Deep learning takes data in some form, like images or text, and produces data in another form, like labels, numbers, or more images or text. The deep learning model transforms data from one representation to another.

The process begins by converting our input into floating-point numbers. In this tutorial, we learn how to deal with all the floating-point numbers in PyTorch by using tensors.

## Model as Floating Point Numbers

Floating-point numbers are the way a network deals with information, we need to encode real-world data that we want to process and then decode the output back to something we can understand and use for our purpose.

A deep neural network transforms one form of data to another in stages, which means the partially transformed data between each stage can be thought of as a sequence of intermediate representations.

Intermediate representations are collections of floating-point numbers that characterize the input and capture the data’s structure in a way that is instrumental for describing how inputs are mapped to the outputs of the neural network.

## Tensors is a Multidimensional Array

PyTorch introduces a fundamental data structure called the tensor. In the context of deep learning, tensors refer to the generalization of vectors and matrices to an arbitrary number of dimensions.

Another name for the same concept is multidimensional array. The dimensionality of a tensor coincides with the number of indexes used to refer to scalar values within the tensor.

## Create Our First Tensors

In the PyTorch deep learning model, all of your data like inputs, outputs learning weights are going to be expressed as tensors. It is a multi-dimensional array that can contain floating-point integer or boolean data.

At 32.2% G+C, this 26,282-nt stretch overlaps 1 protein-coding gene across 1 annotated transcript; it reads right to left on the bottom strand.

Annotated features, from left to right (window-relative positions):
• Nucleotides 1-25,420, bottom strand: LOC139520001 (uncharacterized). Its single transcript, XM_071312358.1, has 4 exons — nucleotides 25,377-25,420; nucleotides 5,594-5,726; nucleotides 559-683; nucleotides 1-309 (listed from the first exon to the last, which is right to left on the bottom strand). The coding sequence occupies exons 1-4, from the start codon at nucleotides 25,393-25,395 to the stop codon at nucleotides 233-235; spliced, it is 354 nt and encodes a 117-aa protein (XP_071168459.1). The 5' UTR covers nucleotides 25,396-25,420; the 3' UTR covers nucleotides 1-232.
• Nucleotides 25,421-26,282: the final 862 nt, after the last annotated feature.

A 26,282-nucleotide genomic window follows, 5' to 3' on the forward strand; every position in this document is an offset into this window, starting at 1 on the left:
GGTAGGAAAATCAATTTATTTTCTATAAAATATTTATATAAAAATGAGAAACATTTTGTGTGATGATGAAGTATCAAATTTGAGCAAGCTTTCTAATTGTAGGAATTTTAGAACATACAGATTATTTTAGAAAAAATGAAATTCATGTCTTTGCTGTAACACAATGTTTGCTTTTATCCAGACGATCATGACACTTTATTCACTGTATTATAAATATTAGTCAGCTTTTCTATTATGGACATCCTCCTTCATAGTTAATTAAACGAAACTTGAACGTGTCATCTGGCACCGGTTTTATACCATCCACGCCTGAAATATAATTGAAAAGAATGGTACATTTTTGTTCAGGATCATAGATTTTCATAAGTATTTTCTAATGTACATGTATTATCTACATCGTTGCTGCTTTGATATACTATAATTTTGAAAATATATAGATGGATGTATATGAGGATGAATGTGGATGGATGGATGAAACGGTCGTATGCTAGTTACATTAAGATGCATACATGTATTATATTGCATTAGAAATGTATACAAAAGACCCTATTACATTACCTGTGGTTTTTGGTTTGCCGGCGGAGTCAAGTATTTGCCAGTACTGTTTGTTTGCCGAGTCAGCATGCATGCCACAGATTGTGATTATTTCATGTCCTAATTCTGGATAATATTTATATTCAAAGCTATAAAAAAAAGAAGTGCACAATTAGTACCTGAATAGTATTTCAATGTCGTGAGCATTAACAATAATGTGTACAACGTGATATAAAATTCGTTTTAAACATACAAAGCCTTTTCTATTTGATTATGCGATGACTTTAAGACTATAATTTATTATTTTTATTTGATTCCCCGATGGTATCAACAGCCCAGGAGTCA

In this tutorial, we’re going to go over some of the ways to create PyTorch tensors. Let’s construct our first PyTorch tensor and see what it looks like. It won’t be a particularly meaningful tensor, for now.

The torch module has multiple factory methods that will let you create tensors with and without initial values and whatever data type you need. This is the most basic way to allocate tensor.

```
import torch
x=torch.empty(2,3)
print(type(x)) #<class 'torch.Tensor'>
print(x)
#tensor([[2.0545e+20, 4.1951e-08, 7.9871e+20],
#[1.0529e-11, 5.2895e+22, 3.2916e-09]])
```

Here it’s going to create a 2×3 tensor and we can see that the object itself is of type `torch.tensor`

.

When you run this code you may see random-looking values in the output that’s because `torch.empty`

just allocates memory and does not write any values to it so whatever happened to be a memory at the time you allocated this tensor is what you’re going to see here.

More often than not you’ll want to initialize your tensor with some value like all zero, all ones, or **ransom values** and the torch module provides** factory methods** for all of these.

```
zeros=torch.zeros(2,3)
print(zeros)
ones=torch.ones(2,3)
print(ones)
random=torch.rand(2,3)
print(random)
#out
tensor([[0., 0., 0.],
[0., 0., 0.]])
tensor([[1., 1., 1.],
[1., 1., 1.]])
tensor([[0.0795, 0.8243, 0.7187],
[0.1133, 0.1968, 0.3209]])
```

You get the things that you might expect from the method names, a 2×3 tensor full of zeros a 2×3 tensor full of ones, and then a tensor full of random values between 0 and 1.

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